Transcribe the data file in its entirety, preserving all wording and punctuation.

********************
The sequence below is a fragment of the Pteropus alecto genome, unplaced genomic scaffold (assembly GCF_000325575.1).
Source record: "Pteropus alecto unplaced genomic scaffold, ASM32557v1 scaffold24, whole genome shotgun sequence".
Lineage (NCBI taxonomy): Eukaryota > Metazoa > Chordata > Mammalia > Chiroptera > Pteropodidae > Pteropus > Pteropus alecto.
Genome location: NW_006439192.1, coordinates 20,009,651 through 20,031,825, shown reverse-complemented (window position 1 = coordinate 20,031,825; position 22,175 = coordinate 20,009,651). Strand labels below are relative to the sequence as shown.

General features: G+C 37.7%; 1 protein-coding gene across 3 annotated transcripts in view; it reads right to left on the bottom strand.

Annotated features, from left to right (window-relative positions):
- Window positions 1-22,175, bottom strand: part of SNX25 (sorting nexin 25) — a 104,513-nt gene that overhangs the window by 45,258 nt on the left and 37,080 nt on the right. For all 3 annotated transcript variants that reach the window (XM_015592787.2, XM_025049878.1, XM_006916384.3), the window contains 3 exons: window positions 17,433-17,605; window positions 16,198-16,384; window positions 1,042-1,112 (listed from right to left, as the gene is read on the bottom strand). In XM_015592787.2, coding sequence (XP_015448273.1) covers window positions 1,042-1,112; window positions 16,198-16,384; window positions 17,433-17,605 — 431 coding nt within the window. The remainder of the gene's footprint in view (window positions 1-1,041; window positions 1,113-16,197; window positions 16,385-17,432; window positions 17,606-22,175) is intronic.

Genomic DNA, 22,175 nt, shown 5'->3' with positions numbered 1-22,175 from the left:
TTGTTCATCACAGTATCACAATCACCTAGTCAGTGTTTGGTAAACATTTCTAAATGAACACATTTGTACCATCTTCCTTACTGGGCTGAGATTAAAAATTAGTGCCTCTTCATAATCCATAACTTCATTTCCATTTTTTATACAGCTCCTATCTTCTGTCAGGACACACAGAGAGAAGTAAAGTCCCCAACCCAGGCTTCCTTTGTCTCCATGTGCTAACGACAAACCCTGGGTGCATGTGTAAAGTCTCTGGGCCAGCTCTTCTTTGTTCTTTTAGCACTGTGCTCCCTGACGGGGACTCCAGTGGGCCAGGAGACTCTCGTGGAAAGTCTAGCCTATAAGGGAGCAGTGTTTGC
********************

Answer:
The sequence below is a fragment of the Pteropus alecto genome, unplaced genomic scaffold (assembly GCF_000325575.1).
Source record: "Pteropus alecto unplaced genomic scaffold, ASM32557v1 scaffold24, whole genome shotgun sequence".
Lineage (NCBI taxonomy): Eukaryota > Metazoa > Chordata > Mammalia > Chiroptera > Pteropodidae > Pteropus > Pteropus alecto.
Genome location: NW_006439192.1, coordinates 20,009,651 through 20,031,825, shown reverse-complemented (window position 1 = coordinate 20,031,825; position 22,175 = coordinate 20,009,651). Strand labels below are relative to the sequence as shown.

General features: G+C 37.7%; 1 protein-coding gene across 3 annotated transcripts in view; it reads right to left on the bottom strand.

Annotated features, from left to right (window-relative positions):
- Window positions 1-22,175, bottom strand: part of SNX25 (sorting nexin 25) — a 104,513-nt gene that overhangs the window by 45,258 nt on the left and 37,080 nt on the right. For all 3 annotated transcript variants that reach the window (XM_015592787.2, XM_025049878.1, XM_006916384.3), the window contains 3 exons: window positions 17,433-17,605; window positions 16,198-16,384; window positions 1,042-1,112 (listed from right to left, as the gene is read on the bottom strand). In XM_015592787.2, coding sequence (XP_015448273.1) covers window positions 1,042-1,112; window positions 16,198-16,384; window positions 17,433-17,605 — 431 coding nt within the window. The remainder of the gene's footprint in view (window positions 1-1,041; window positions 1,113-16,197; window positions 16,385-17,432; window positions 17,606-22,175) is intronic.

Genomic DNA, 22,175 nt, shown 5'->3' with positions numbered 1-22,175 from the left:
TTGTTCATCACAGTATCACAATCACCTAGTCAGTGTTTGGTAAACATTTCTAAATGAACACATTTGTACCATCTTCCTTACTGGGCTGAGATTAAAAATTAGTGCCTCTTCATAATCCATAACTTCATTTCCATTTTTTATACAGCTCCTATCTTCTGTCAGGACACACAGAGAGAAGTAAAGTCCCCAACCCAGGCTTCCTTTGTCTCCATGTGCTAACGACAAACCCTGGGTGCATGTGTAAAGTCTCTGGGCCAGCTCTTCTTTGTTCTTTTAGCACTGTGCTCCCTGACGGGGACTCCAGTGGGCCAGGAGACTCTCGTGGAAAGTCTAGCCTATAAGGGAGCAGTGTTTGC